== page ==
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Militaries, Presidents, and the Future of Democratic Transition

Since Nasser, Egypt has enjoyed two strong institutions of power: the presidency and the military. Up until 2011, Egyptian presidents had been able to work out issues of friction and avoid direct military intervention. Both Sadat and Mubarak managed to decouple the presidential seat from the military establishment while preserving the institutional interests of the military. Sadat’s effort to extricate the military from missions of domestic control paralleled a desire by the officer corps to disengage from daily management of state affairs as it insulated them from political volatilities.60 Mubarak removed the strong minister of defense Abd al- Haleem Abu Ghazala in 1989, yet continued to support the preservation of military interests, especially the army’s control over its own budget and economic resources. He was able to maintain this balance by relying on the constitutional powers vested in the presidency61 while devoting attention to the institutional interests of the officer corps.

Morsi assumed the presidency at a tumultuous time, facing strong state actors with entrenched interests, but lacked the pol itical acumen to adopt confidence-building measures and manage compromises. There is no doubt that the scaf’s dissolution of the parliament and its last-minute constitutional addendum minimized the degree of trust between the political partners and sent mixed signals about the military’s intentions to hand over real power to the future president. Trust ensues when institutions make it far less likely that one group will be able to capture the state and take advantage of the other.62 However, the Muslim Brotherhood and President Morsi failed to diffuse crises, preempt challenges, and identify cooperative partners within the state. This has been in part due to the opportunistic behavior of the movement’s leadership and its ill-advised political tactics.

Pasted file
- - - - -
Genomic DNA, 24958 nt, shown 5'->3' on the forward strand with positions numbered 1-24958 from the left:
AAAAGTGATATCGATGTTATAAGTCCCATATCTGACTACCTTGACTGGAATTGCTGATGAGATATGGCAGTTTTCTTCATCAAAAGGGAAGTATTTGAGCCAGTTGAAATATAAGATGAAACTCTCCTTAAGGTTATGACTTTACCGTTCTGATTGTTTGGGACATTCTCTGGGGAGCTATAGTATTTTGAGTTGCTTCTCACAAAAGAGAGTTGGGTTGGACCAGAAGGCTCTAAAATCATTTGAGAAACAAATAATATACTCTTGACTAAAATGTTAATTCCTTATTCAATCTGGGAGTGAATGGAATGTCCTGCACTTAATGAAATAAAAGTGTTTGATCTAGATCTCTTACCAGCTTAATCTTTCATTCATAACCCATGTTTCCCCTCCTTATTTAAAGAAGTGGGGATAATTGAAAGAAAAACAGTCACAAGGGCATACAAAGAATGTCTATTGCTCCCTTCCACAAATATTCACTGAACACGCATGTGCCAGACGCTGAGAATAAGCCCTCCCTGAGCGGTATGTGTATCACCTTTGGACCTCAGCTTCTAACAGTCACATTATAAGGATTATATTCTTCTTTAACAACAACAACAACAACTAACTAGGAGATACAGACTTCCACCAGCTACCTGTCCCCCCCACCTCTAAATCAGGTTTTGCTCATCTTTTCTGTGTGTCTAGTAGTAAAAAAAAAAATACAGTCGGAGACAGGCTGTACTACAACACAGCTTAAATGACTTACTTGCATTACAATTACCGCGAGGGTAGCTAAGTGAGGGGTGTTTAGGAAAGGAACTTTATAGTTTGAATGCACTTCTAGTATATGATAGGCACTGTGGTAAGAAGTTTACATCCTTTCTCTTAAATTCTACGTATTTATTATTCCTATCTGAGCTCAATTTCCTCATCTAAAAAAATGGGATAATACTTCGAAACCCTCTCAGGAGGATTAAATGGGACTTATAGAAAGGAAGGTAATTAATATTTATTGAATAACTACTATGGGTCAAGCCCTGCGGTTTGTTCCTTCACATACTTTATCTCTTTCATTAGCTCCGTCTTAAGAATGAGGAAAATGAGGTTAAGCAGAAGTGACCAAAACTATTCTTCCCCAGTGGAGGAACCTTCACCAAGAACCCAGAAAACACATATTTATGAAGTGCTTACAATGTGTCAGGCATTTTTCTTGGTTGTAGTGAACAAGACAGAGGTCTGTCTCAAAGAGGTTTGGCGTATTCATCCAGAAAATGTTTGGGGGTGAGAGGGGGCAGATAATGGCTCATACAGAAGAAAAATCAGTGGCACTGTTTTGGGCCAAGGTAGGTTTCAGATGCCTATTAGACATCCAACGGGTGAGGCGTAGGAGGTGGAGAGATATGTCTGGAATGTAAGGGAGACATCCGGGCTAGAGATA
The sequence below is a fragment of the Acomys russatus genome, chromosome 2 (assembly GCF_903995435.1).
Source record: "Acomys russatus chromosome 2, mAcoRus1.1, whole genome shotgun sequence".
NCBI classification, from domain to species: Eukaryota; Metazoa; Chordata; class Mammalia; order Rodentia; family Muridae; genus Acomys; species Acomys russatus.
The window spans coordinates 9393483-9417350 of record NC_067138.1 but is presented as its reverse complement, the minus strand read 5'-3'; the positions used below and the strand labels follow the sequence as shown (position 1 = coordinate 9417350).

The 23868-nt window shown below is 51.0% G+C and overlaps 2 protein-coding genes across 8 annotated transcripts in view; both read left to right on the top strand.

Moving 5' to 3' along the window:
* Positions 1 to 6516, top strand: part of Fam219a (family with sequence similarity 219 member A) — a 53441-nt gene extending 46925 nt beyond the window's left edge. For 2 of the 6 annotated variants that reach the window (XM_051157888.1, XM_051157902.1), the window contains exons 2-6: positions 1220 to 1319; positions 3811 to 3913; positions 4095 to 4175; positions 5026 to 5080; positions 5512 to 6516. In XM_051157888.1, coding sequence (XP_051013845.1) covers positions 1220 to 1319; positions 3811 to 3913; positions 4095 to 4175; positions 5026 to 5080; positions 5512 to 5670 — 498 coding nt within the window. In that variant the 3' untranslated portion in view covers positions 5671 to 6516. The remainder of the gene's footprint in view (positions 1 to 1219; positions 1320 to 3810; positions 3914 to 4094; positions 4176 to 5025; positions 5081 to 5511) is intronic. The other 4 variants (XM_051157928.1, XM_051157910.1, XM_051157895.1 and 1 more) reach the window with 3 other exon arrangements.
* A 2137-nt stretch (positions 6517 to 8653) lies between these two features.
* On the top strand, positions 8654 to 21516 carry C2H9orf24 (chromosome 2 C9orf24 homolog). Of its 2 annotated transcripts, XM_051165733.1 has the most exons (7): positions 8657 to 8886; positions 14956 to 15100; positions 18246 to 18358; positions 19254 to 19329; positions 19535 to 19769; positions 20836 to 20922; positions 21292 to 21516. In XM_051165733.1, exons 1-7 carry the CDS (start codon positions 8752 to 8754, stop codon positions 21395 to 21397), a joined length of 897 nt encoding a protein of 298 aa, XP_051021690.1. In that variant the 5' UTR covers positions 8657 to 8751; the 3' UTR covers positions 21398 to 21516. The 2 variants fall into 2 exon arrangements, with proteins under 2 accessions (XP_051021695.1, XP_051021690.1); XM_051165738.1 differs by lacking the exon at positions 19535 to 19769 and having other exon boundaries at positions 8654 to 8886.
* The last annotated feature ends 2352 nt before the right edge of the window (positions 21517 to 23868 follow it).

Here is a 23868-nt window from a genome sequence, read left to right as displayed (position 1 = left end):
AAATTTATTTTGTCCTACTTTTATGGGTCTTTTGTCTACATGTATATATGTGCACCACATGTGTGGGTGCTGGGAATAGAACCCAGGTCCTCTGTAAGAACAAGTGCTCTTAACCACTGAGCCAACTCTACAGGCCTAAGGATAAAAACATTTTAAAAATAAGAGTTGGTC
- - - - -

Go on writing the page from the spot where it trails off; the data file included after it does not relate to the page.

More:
On one level, the Muslim Brotherhood lacked a clear strategy on how to dismantle corruption and introduce reform, often pursuing the status quo while adopting a populist discourse that promised more than could be delivered.63 This was most evident in its ambiguous policy that aimed at reforming the national police force. Proposals for reform by either police officers or human rights activists were ignored, and small-scale purges had limited effects given the lack of real attention to improving policing services.64 As social and political disaffection with Morsi’s performance grew, he sought the help of the unreformed Ministry of Interior and even praised the performance of its police force during the January 25 uprising.65 The Muslim Brotherhood’s security sector restructuring policy reflected an interest to infiltrate the state’s armed actors rather than reform the administration of law and order.66 The lack of direction was also manifested in the Muslim Brotherhood’s hypocritical position vis-a-vis the military. Its leadership oscillated between courting the military and encouraging a campaign to undermine its public image and decrease its institutional coherence.

On another level, the Muslim Brotherhood also fostered an environment of distrust by choosing exclusionary policies that alienated weaker players and pushed societal groups to seek military intervention. Distrust can stimulate po?litical involvement among those who feel politically efficacious.67 The transitional period shows that the military has gained politically every time it distanced itself from an unpopular president. The Muslim Brotherhood treated civilian political actors as separate entities in a noniterating game. This shortsighted policy discounted future gains. The party’s leadership failed to understand that making changes to decades-old political rules required more institutional bargaining with coplayers beyond the gains of the ballot box.68 It also failed to grasp that the fluidity of the political scene had the effect of the communicating vessels law on political relationships, enabling political coalitions between groups with historical enmities.69 The Muslim Brotherhood’s appeasement of the military while shunning weaker civilian partners during the first transitional period revealed its opportunistic behavior and resulted in the loss of revolutionary zeal the movement had tried to appropriate.